My mother pulls the baby blue Toyota Corolla into my grandparents’ driveway. I have been sitting in the back seat, my sister Lily in the front, and we’ve been fighting about it for the fifteen-minute car ride over with the windows open. I’m eleven, maybe twelve, and she’s eight, maybe nine. We are here to go swimming in my grandparent’s in-ground pool.
My world had a flatness to it then that for a long time I thought had to do with topography—because all the farms around Rochester were slowly getting turned into suburban housing, and what I could see was limited to houses replacing pasture in some single plane of space. I only know this looking back. I had no reason to think this at the time because we only ever drove places, and I had little sense of grade. Looking at a topographical map tells me this is true. But the world was flat in another way, the way it was before Columbus, because it seemed that no one in my family knew what lay beyond Buffalo, an hour west, or Syracuse, an hour east. There wasn’t any need to leave home for anything, really, except in the summer, when there was nowhere for the flat heat to go, and that is when my mother would get us in the car and drive two towns over to my grandparents’ house, and we would go swimming.
We enter through the garage. The concrete floor is smooth and cool and dusty from where my grandfather has swept it clean. My grandparents’ tandem bicycle leans against one wall. My grandmother doesn’t know how to ride a bike, so this is how they ride together, with her pedaling on the back. His workbench lines the back wall, and wooden cases of soda are stacked on top of each other. My grandfather comes up from the garden, through the enclosed porch, greeting us with instructions: “Pick out your pop.” My sister and I chose from the quart glass bottles, green for ginger ale, clear for orange, brown for root beer or cola. Bottles in hand, we follow him through the house, which is shut up tight. Everything inside is dim. The blinds are all drawn to keep the house cool.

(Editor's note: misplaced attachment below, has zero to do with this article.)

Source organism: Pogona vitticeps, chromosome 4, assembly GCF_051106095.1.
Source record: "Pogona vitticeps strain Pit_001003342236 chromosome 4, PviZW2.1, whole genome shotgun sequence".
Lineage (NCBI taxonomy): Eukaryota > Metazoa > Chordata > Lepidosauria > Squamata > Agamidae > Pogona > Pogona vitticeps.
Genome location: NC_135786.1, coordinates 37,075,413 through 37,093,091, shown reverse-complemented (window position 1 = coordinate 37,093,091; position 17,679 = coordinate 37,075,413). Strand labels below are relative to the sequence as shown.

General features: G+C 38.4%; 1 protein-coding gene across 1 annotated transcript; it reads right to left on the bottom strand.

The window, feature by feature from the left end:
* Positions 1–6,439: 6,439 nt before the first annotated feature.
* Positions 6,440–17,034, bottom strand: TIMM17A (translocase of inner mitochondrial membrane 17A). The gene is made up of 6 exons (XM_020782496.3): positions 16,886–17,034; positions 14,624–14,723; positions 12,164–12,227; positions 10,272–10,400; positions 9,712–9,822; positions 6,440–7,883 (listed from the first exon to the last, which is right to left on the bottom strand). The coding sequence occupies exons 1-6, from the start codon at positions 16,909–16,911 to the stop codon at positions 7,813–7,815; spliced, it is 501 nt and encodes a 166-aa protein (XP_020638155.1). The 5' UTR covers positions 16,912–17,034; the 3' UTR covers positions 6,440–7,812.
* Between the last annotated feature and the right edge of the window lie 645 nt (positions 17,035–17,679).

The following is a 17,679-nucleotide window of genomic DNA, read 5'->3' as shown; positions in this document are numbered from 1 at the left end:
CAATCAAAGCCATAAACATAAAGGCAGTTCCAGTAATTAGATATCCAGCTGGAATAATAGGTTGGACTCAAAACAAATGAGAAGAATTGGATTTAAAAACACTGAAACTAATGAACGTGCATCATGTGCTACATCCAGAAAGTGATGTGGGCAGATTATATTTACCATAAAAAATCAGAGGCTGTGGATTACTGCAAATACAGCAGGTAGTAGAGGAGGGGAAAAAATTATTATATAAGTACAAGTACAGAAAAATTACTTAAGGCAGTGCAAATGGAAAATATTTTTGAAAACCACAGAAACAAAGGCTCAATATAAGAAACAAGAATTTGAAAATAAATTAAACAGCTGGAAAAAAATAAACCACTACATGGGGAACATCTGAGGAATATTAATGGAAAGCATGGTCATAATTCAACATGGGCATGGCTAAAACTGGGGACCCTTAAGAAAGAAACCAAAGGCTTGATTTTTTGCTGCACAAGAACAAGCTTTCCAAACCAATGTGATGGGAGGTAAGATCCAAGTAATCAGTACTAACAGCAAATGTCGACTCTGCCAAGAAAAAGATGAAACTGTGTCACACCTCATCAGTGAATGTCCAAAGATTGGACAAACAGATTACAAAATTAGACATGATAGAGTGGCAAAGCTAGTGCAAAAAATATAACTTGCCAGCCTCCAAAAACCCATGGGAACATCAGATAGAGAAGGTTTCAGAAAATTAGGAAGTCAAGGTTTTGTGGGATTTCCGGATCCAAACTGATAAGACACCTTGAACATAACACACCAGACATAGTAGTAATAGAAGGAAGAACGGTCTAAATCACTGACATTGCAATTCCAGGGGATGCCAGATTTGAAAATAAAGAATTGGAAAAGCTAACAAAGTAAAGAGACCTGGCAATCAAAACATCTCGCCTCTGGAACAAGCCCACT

Out back, we walk across the patio through the rock garden—a banked garden that runs the length of the house, filled with ugly little cactus-like plants my grandmother calls hens and chickens. The patio and the stairs that run through the garden down to the yard are all made of concrete cinder blocks. They are gray like lava and feel like pumice on my bare feet. There is never any furniture on the patio.
When I think of swimming at my grandparents’ house in the ‘70s, most of what I see is repetition and distance. I’m watching it unfold, cinematically, the same scene played over-and-over again for half a decade. It’s as if a video artist has put a Super 8 home movie on an endless repetitive loop, as if Ed Ruscha shot my childhood instead of stills of twenty-six gas stations. The question, as with Ruscha’s photographs, is whether or not repetition and the chance pointing of the camera means anything, or when, exactly, it starts to mean something.
Somewhere there may be more specific evidence than my memory—Kodachrome slides and Instamatic snapshots and spools of home movies. My family was a Kodak family: everything was bought with Kodak money, earned from manufacturing the small precise parts of various cameras meant to see your family, or the moon, more carefully. The pool was a Kodak pool, the house was a Kodak house, the pork roast and manicotti at Christmas were Kodak pork roast and Kodak manicotti.
Snapshots and slides and home movies insist that small, incremental moments mean everything. They show me that yes, something happened, but that something is almost always nothing: how many Christmases did I watch the movie of my Uncle Dennis dressing up the family dog, Boots, in a basketball uniform? Is it a scene? Yes? Is it a story? Does it mean something? Only insofar as the twenty-sixth gas station is meant to be distinct from the first. And it isn’t. It’s meant to be a typology.
The vegetable garden bordering the pool is filled with rows of zucchini, eggplant, tomatoes. The cukes are for pickling and the green beans for freezing. My grandfather stops weeding to do pool chores while we swim. My mother sits and smokes a menthol cigarette. My grandmother stays crouched in the garden, weeding. She doesn’t know how to swim. My grandfather is never still. He cleans the pool, or checks the pool chemistry, or runs the garden hoses he has filled with water, looped out across the yard, and heated by the sun, into the pool. There is a little changing shed—they call it the cabana—behind the diving board. It’s wallpapered with the Sunday funnies. It can take hours to change, reading about Sir Lancelot and Nancy and Charlie and Lucy.